f dt It a duty that I owa to suUVrl'.ijf hi.maaity tJ
vrlte J'om, Ftaiii.if I'.ie t:reflt benefit th:.t I liuvi de
rived from the i; n ci mm oiiii'rf 1:adi.".l Cm;:
JfoBCtTAUitt. 1 r-.-.i -,r.:lh-.n-Jjycur. I hsvebecn
ft;l!ctoi with tW very trouleso::"i I
bare tried ill t ia rnfilfa thut 1 ci:tii liutlnt
vithout taat rial r r ."r:ri -ei.t ber-eilt. Lct f.vil
the disease l.a 1 arriv.-d ut t'.at Et::ti tiint i nit:it
lav-! reliefer Ui". Ti'o entii.i inir:iranni;j sytt-a
lia 1 hecoine pu l'i 'a i; i, '".;! lie tr :n(.h f Jlsor
c.tred, t'f.t it v .-.h n '.nltfvil ni t; t whether I
could uo to t.ia Iic!UiC3nV.tor il l sa l zo whether
I ulionhl live to co"'- bachi riiot. lf..i.'e.iia J'i r
t foment of this l i':iii'-ln' r.'id i. iih-'.u'h Ix.:;: z Yery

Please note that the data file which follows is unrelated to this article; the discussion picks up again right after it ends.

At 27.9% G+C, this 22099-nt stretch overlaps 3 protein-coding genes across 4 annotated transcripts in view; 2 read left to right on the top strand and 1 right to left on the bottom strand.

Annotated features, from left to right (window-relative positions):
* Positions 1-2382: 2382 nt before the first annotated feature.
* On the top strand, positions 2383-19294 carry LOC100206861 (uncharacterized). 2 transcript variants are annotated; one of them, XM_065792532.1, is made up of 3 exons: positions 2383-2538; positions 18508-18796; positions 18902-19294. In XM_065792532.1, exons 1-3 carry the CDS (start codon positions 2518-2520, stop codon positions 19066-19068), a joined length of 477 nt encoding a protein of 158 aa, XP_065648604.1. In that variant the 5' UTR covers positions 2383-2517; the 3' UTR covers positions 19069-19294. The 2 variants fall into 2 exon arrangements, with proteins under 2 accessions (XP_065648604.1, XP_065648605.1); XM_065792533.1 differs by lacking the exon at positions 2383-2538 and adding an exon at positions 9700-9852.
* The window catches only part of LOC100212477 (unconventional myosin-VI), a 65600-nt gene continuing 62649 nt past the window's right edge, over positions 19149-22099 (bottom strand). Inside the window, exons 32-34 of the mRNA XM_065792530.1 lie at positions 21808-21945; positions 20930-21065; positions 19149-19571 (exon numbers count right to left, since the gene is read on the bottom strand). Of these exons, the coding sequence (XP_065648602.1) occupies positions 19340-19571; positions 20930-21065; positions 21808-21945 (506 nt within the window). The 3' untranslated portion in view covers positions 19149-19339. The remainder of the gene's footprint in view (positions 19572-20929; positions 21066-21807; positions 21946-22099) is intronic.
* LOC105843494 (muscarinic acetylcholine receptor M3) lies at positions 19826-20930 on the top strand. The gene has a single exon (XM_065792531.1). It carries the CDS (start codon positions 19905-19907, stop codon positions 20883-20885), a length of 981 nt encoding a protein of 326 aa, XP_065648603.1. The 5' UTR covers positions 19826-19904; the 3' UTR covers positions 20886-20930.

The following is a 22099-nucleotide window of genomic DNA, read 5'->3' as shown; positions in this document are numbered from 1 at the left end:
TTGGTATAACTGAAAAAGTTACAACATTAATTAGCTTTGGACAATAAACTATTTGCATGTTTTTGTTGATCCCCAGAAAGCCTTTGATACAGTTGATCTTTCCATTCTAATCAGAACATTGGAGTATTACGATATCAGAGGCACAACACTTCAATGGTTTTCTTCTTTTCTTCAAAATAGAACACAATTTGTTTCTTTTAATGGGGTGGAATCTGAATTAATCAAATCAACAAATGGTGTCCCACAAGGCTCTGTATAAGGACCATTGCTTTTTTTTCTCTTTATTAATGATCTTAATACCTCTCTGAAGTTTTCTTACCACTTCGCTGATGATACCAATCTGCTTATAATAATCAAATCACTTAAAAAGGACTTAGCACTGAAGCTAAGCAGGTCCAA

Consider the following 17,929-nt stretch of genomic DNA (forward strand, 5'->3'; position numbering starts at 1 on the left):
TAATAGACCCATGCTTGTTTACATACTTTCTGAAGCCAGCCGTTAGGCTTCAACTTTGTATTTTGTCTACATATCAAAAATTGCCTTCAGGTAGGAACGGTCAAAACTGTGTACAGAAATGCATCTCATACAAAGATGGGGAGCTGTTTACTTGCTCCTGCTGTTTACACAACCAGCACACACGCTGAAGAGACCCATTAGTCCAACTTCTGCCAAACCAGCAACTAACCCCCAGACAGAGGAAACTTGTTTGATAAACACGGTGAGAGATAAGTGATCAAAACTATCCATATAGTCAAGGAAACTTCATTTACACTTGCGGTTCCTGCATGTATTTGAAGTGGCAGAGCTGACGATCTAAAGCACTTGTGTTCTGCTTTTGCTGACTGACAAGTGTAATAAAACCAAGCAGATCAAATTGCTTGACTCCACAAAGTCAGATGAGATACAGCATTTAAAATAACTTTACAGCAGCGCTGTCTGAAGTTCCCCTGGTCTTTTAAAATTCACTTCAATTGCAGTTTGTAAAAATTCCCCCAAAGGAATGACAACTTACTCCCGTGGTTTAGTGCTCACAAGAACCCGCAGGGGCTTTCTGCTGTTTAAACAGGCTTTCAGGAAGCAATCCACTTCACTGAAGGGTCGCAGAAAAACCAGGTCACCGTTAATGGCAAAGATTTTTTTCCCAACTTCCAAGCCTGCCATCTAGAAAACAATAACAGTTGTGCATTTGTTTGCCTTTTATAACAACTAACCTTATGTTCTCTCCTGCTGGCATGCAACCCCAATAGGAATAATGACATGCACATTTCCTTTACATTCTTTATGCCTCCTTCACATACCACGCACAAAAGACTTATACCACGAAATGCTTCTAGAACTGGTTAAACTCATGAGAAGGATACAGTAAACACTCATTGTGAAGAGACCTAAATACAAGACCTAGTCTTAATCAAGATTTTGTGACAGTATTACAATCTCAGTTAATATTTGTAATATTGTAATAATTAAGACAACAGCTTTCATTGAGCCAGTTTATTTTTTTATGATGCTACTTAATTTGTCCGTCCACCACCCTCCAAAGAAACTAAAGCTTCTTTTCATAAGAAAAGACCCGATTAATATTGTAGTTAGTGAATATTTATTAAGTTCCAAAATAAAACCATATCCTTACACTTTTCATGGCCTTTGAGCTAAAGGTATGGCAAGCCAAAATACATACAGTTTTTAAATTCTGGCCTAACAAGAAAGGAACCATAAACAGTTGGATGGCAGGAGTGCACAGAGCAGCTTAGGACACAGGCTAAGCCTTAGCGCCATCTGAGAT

Incredulous r.')r.t e: or no-tr f any
kind, yet in y'leer d"Sn;ratien I ; ;..d tl:, nt'.d wu
ftt once bemfit '1 bv It. Ihxs ch-.nires of eii:i"t
ft chronic cii.T.s eft:-. ; r.:.d i.y over 7 J
mav iirve-.t l iyea' ire rotor :.T -.n, lint t tie bene
fit 1 derive -,: .a its d .i'V lte I t i u e i ),:,
find I an 1.' ;-!ti-j to I -. ct-i'di-ti 1 luk.i1, oud at
le". nrrivo ut a rpect.iM.) Id x:k'--.
H this 6'atei'i-:.r. cfnyrs-c can he of nny-crv'eo
to thote ailiiete I ft 1 1. ive recti, i. i 1 1 U.V y-:t to
trltiRtbts reme '.v into rtoro ;-'"icr..l v, e. cfpcelaily
ci tic foci lie ec .it (rvhi r-. ii t ine! needed;, uy
OUicct in writl-. this nolo v''t !: oMuh-ed.
Very trtilv vonr, lirV'JT V Ki.I
AUEOBA, i. V., Ju:io,WG. of V. e'.Ij, Fi.r j Co.
V.? fneltifja i?i!r.j Vr. Ffmford'a Improved
luhahi.g 'liii.,:, t.i.d i.i.l ;lr-ct f.-r hi ull
rises. Price !.ej. Tor r .1 by til VLaicvi' - a:il